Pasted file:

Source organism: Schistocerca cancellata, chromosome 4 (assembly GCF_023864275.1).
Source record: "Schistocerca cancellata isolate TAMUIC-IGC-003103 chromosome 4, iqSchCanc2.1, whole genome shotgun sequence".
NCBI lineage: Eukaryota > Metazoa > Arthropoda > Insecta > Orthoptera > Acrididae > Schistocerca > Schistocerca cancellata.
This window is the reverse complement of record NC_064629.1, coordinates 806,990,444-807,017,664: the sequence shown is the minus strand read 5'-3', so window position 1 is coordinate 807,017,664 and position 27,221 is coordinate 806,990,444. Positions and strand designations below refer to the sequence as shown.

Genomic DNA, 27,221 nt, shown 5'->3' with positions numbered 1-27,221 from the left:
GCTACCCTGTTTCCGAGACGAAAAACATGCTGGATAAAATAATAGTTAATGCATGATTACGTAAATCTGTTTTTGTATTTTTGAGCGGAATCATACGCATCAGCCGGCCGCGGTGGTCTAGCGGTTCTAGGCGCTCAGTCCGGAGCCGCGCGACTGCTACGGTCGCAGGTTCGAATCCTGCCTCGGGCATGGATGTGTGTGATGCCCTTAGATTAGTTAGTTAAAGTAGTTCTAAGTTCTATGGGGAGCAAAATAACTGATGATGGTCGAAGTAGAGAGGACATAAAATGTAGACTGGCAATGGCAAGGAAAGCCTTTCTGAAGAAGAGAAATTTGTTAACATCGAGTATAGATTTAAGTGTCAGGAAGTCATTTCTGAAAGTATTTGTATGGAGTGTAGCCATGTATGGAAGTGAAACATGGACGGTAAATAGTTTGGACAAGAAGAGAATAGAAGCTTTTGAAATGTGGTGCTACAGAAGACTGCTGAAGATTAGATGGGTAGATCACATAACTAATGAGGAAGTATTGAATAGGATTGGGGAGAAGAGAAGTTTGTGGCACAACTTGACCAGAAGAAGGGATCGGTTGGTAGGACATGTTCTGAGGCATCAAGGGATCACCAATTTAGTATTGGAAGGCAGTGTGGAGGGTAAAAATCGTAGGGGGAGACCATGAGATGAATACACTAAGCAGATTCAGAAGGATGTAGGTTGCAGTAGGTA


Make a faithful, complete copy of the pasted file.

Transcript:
Source organism: Schistocerca cancellata, chromosome 4 (assembly GCF_023864275.1).
Source record: "Schistocerca cancellata isolate TAMUIC-IGC-003103 chromosome 4, iqSchCanc2.1, whole genome shotgun sequence".
NCBI lineage: Eukaryota > Metazoa > Arthropoda > Insecta > Orthoptera > Acrididae > Schistocerca > Schistocerca cancellata.
This window is the reverse complement of record NC_064629.1, coordinates 806,990,444-807,017,664: the sequence shown is the minus strand read 5'-3', so window position 1 is coordinate 807,017,664 and position 27,221 is coordinate 806,990,444. Positions and strand designations below refer to the sequence as shown.

Genomic DNA, 27,221 nt, shown 5'->3' with positions numbered 1-27,221 from the left:
GCTACCCTGTTTCCGAGACGAAAAACATGCTGGATAAAATAATAGTTAATGCATGATTACGTAAATCTGTTTTTGTATTTTTGAGCGGAATCATACGCATCAGCCGGCCGCGGTGGTCTAGCGGTTCTAGGCGCTCAGTCCGGAGCCGCGCGACTGCTACGGTCGCAGGTTCGAATCCTGCCTCGGGCATGGATGTGTGTGATGCCCTTAGATTAGTTAGTTAAAGTAGTTCTAAGTTCTATGGGGAGCAAAATAACTGATGATGGTCGAAGTAGAGAGGACATAAAATGTAGACTGGCAATGGCAAGGAAAGCCTTTCTGAAGAAGAGAAATTTGTTAACATCGAGTATAGATTTAAGTGTCAGGAAGTCATTTCTGAAAGTATTTGTATGGAGTGTAGCCATGTATGGAAGTGAAACATGGACGGTAAATAGTTTGGACAAGAAGAGAATAGAAGCTTTTGAAATGTGGTGCTACAGAAGACTGCTGAAGATTAGATGGGTAGATCACATAACTAATGAGGAAGTATTGAATAGGATTGGGGAGAAGAGAAGTTTGTGGCACAACTTGACCAGAAGAAGGGATCGGTTGGTAGGACATGTTCTGAGGCATCAAGGGATCACCAATTTAGTATTGGAAGGCAGTGTGGAGGGTAAAAATCGTAGGGGGAGACCATGAGATGAATACACTAAGCAGATTCAGAAGGATGTAGGTTGCAGTAGGTA